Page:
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What Causes Gender Differences in the Participation and Intensity of Lifelong Learning?

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Author Info

  • Peter Huber

    (WIFO)

  • Ulrike Huemer

    (WIFO)

Abstract

We use recent advances in the statistical analysis of Oaxaca-Blinder decompositions for non-linear models to analyse the contribution of individual variables to total gender differences in participation and duration of training. Results suggest that effects stemming from the intra-household division of labour contribute significantly to gender differences, but that segregation of the labour market as well as differences in the access to training by tenure, age, occupation, profession and sectors are more important.

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File URL: http://www.wifo.ac.at/wwa/pubid/37743
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Bibliographic Info

Paper provided by WIFO in its series WIFO Working Papers with number 353.

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Length: 26 pages
Date of creation: 10 Dec 2009
Date of revision:
Handle: RePEc:wfo:wpaper:y:2009:i:353

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Related research

Keywords: gender differences; training;

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References

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  1. Andrea Bassanini & Giorgio Brunello, 2006. "Is Training More Frequent When the Wage Premium is Smaller?: Evidence from the European Community," OECD Social, Employment and Migration Working Papers 41, OECD Publishing.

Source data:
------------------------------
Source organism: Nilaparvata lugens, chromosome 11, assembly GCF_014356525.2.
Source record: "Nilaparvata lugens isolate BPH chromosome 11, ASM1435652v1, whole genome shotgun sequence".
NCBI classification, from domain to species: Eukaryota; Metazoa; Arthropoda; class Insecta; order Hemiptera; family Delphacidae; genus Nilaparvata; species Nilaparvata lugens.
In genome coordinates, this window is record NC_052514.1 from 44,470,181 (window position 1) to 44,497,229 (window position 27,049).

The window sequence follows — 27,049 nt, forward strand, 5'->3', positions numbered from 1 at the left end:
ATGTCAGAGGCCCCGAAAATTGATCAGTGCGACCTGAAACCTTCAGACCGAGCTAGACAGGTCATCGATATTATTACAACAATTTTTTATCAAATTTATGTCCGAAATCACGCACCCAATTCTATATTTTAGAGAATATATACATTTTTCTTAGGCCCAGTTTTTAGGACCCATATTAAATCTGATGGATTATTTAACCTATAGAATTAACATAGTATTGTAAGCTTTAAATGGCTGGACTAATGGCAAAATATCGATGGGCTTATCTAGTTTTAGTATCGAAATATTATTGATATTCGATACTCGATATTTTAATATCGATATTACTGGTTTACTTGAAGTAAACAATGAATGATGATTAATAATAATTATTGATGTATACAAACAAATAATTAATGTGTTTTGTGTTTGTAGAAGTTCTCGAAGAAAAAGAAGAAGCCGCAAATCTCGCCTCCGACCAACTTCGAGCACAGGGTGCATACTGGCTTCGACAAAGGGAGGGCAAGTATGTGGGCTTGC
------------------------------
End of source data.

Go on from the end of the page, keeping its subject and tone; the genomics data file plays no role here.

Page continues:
2. René Böheim & Helmut Hofer & Christine Zulehner, 2007. "Wage differences between Austrian men and women: semper idem?," Empirica, Springer, vol. 34(3), pages 213-229, July.
  3. Green, Francis, 1993. "The Determinants of Training of Male and Female Employees in Britain," Oxford Bulletin of Economics and Statistics, Department of Economics, University of Oxford, vol. 55(1), pages 103-22, February.
  4. David Madden, 2000. "Towards a broader explanation of male-female wage differences," Applied Economics Letters, Taylor & Francis Journals, vol. 7(12), pages 765-770.
  5. Thomas Bauer & Mathias Sinning, 2006. "An Extension of the Blinder-Oaxaca Decomposition to Non-Linear Models," RWI Discussion Papers 0049, Rheinisch-Westfälisches Institut für Wirtschaftsforschung.
  6. Anne B. Royalty, 1996. "The effects of job turnover on the training of men and women," Industrial and Labor Relations Review, ILR Review, Cornell University, ILR School, vol. 49(3), pages 505-521, April.
  7. Manishi Prasad & Peter Wahlqvist & Rich Shikiar & Ya-Chen Tina Shih, 2004. "A," PharmacoEconomics, Springer Healthcare | Adis, vol. 22(4), pages 225-244.
  8. Bassanini, Andrea & Booth, Alison L. & Brunello, Giorgio & De Paola, Maria & Leuven, Edwin, 2005. "Workplace Training in Europe," IZA Discussion Papers 1640, Institute for the Study of Labor (IZA).
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Cited by:
  1. Francisca Bauer & Rudolf Hochholzer & Peter Huber, 2010. "Labour Turnover, Labour Market Density and In-house Training. Preliminary Results of the Vienna Employment and Skilling Monitor," WIFO Working Papers 367, WIFO.
  2. Claudia Burgard, 2012. "Gender Differences in Further Training Participation – The Role of Individuals, Households and Firms," Ruhr Economic Papers 0320, Rheinisch-Westfälisches Institut für Wirtschaftsforschung, Ruhr-Universität Bochum, Universität Dortmund, Universität Duisburg-Essen.

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